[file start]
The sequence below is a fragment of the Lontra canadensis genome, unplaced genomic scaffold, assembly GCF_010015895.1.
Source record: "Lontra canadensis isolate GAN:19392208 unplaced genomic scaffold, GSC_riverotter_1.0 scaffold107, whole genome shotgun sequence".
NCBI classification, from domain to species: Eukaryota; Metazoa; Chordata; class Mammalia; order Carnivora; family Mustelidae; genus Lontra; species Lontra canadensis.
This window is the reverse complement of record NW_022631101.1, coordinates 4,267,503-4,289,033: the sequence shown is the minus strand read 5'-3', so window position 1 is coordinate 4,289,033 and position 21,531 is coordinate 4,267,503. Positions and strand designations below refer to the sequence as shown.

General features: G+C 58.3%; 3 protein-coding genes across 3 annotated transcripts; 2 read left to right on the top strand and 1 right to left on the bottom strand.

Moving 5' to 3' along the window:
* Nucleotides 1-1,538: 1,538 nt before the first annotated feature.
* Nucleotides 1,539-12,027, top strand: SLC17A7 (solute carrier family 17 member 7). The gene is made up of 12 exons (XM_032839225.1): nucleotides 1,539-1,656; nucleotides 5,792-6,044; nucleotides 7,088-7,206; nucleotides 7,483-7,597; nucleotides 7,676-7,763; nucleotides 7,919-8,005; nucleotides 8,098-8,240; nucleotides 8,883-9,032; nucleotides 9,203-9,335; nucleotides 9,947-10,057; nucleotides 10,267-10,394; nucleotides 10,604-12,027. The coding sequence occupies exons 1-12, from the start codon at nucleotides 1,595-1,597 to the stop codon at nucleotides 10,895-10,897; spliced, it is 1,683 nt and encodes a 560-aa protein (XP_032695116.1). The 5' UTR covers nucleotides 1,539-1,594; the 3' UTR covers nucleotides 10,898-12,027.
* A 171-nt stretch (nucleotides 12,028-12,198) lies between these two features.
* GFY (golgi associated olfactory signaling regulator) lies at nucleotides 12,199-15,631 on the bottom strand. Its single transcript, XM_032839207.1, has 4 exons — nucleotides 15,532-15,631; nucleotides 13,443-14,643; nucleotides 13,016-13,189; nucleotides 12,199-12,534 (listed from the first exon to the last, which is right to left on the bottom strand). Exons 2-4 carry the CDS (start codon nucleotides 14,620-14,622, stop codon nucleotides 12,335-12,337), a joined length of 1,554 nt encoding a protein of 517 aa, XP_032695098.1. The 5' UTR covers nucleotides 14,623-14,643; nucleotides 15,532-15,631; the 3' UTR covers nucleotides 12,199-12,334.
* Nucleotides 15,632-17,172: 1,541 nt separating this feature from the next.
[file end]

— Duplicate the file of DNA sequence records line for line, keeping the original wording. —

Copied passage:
The sequence below is a fragment of the Lontra canadensis genome, unplaced genomic scaffold, assembly GCF_010015895.1.
Source record: "Lontra canadensis isolate GAN:19392208 unplaced genomic scaffold, GSC_riverotter_1.0 scaffold107, whole genome shotgun sequence".
NCBI classification, from domain to species: Eukaryota; Metazoa; Chordata; class Mammalia; order Carnivora; family Mustelidae; genus Lontra; species Lontra canadensis.
This window is the reverse complement of record NW_022631101.1, coordinates 4,267,503-4,289,033: the sequence shown is the minus strand read 5'-3', so window position 1 is coordinate 4,289,033 and position 21,531 is coordinate 4,267,503. Positions and strand designations below refer to the sequence as shown.

General features: G+C 58.3%; 3 protein-coding genes across 3 annotated transcripts; 2 read left to right on the top strand and 1 right to left on the bottom strand.

Moving 5' to 3' along the window:
* Nucleotides 1-1,538: 1,538 nt before the first annotated feature.
* Nucleotides 1,539-12,027, top strand: SLC17A7 (solute carrier family 17 member 7). The gene is made up of 12 exons (XM_032839225.1): nucleotides 1,539-1,656; nucleotides 5,792-6,044; nucleotides 7,088-7,206; nucleotides 7,483-7,597; nucleotides 7,676-7,763; nucleotides 7,919-8,005; nucleotides 8,098-8,240; nucleotides 8,883-9,032; nucleotides 9,203-9,335; nucleotides 9,947-10,057; nucleotides 10,267-10,394; nucleotides 10,604-12,027. The coding sequence occupies exons 1-12, from the start codon at nucleotides 1,595-1,597 to the stop codon at nucleotides 10,895-10,897; spliced, it is 1,683 nt and encodes a 560-aa protein (XP_032695116.1). The 5' UTR covers nucleotides 1,539-1,594; the 3' UTR covers nucleotides 10,898-12,027.
* A 171-nt stretch (nucleotides 12,028-12,198) lies between these two features.
* GFY (golgi associated olfactory signaling regulator) lies at nucleotides 12,199-15,631 on the bottom strand. Its single transcript, XM_032839207.1, has 4 exons — nucleotides 15,532-15,631; nucleotides 13,443-14,643; nucleotides 13,016-13,189; nucleotides 12,199-12,534 (listed from the first exon to the last, which is right to left on the bottom strand). Exons 2-4 carry the CDS (start codon nucleotides 14,620-14,622, stop codon nucleotides 12,335-12,337), a joined length of 1,554 nt encoding a protein of 517 aa, XP_032695098.1. The 5' UTR covers nucleotides 14,623-14,643; nucleotides 15,532-15,631; the 3' UTR covers nucleotides 12,199-12,334.
* Nucleotides 15,632-17,172: 1,541 nt separating this feature from the next.